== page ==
It’s been said that 90% of parenting is showing up. Whether that’s nurturing a child or a talent, the percentage is likely the same. Thus, it is with the Kelly Reichardt film entitled SHOWING UP. The drolly funny and quietly moving film concerns a grumpy, quasi-depressed artist named Lizzy who struggles to create her art and manage her life. She’s a sculptor living in Portland, OR, all but overwhelmed by everything she’s got on her plate, from a fast-approaching gallery showing to managing her oddball friends and acquaintances, eccentric family members, and a very needy cat. The good news is that Lizzy is an accomplished if unsung artist. The bad news, and what guides this film’s amusing story, is that she is not very good at mastering the art of daily living.
Michelle Williams, working with Reichardt for a fourth time here, plays Lizzy as an artist somewhere between an earthy Bohemian and a slouchy Walter Matthau. She schlumps around in her ill-fitting clothes and ratty sweater, kvetching and sighing about all the irritations and shortcomings in her life keeping her from completing her sculptures. Chief amongst the distractions is her fellow artist & landlord Jo (Hong Chau), not to mention her divorced and equally self-absorbed parents (Maryann Plunkett and Judd Hirsch), plus a hot water heater in her apartment that’s on the fritz. As if she doesn’t already have enough distractions, along comes a wayward pigeon with a damaged wing in dire need of some TLC.
The pigeon had a run-in with her feisty cat Ricky and now Lizzy feels obligated to nurse the bird back to health. Thus, in between juggling her job at a local school, trying to stay warm in her humdrum home, and finishing the glazing of all of her works that need to be readied for her showcase, Lizzy starts schlepping the bird about in a box, keeping a mindful eye on its recovery. The winged creature is a cute little chirper, but even more importantly, the bird represents a clear and obvious symbol in Reichardt’s narrative. Just as the homeless orange cat was a proxy for the wandering musician played by Oscar Isaac in INSIDE LLEWYN DAVIS, so too does the bird represent Lizzy here. All the care and attention she showers upon the pigeon represents the love that Lizzy craves. But within her artists’ community, such attention will be hard to come by.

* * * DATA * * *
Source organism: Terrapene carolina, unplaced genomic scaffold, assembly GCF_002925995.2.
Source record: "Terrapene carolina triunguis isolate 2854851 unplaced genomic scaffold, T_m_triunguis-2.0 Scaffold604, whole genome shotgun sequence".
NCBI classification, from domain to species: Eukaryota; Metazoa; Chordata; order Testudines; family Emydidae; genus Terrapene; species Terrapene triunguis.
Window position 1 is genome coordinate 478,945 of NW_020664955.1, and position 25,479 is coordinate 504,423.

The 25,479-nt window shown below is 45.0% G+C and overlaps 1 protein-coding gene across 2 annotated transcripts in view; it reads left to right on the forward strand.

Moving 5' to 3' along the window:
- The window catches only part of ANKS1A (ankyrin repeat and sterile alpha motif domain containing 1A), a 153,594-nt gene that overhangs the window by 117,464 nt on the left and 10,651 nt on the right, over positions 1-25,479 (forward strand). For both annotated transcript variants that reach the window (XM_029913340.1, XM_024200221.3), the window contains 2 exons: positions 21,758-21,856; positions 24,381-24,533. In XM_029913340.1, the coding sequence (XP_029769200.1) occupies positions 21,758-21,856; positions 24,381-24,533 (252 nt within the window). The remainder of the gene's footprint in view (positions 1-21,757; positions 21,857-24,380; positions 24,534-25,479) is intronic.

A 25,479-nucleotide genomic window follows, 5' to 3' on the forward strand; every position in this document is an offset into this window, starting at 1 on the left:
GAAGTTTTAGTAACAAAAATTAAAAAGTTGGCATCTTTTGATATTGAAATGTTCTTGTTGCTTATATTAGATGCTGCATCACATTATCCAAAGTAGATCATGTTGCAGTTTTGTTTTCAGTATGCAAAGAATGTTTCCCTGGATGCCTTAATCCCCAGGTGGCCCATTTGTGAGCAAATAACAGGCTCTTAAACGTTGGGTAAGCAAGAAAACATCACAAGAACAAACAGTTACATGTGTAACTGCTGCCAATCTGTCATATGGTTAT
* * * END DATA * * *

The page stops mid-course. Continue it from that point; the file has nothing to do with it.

As she nurses the pigeon back to health, Lizzy learns to prioritize, and thusly rejects many of the distractions that would normally cripple her. She concentrates on readying her sculptures of women, ‘the girls’ as she calls them for her show, and again, the parenting metaphor is underlined by Reichardt and her fellow screenwriter Jonathan Raymond. The arc of the misanthropic Lizzy doesn’t bend a lot, but she does start to learn the art of self-care. She even learns to keep her antagonistic competition with Jo to a low boil.
Williams can play both glamorous and frumpy, and a great deal of the wry humor here comes from her willingness to play such a down-in-the-mouth grump. In the biggest laugh in the film, Williams makes comic hay out of scene where her Lizzy goes off on Jo in a increasingly hostile voicemail. Charming turns from Chau, Hirsch, Plunkett, and Andre Benjamin infuse the show with some breeziness and Reichardt captures the weird and idiosynchratic world of contained, local artists communities as well. Her line about Jo’s show being so special it will have a catalog is one of the highlights of her clever script.
At times, the pacing feels a bit too languid, and the characters run the risk of edging towards being awful through their selfishness, but Reichardt never lets any one of them become too much of a jerk. A lot of the art on hand is inspiring and Lizzy’s creations (courtesy of sculptor Cynthia Lahti) are truly exceptional.
SHOWING UP is an arthouse film that may not be everyone’s cup of tea, but for those willing to spend time with it and watch its slow build of a character study, they will find themselves rewarded with choice observations about the human condition. No catalog necessary.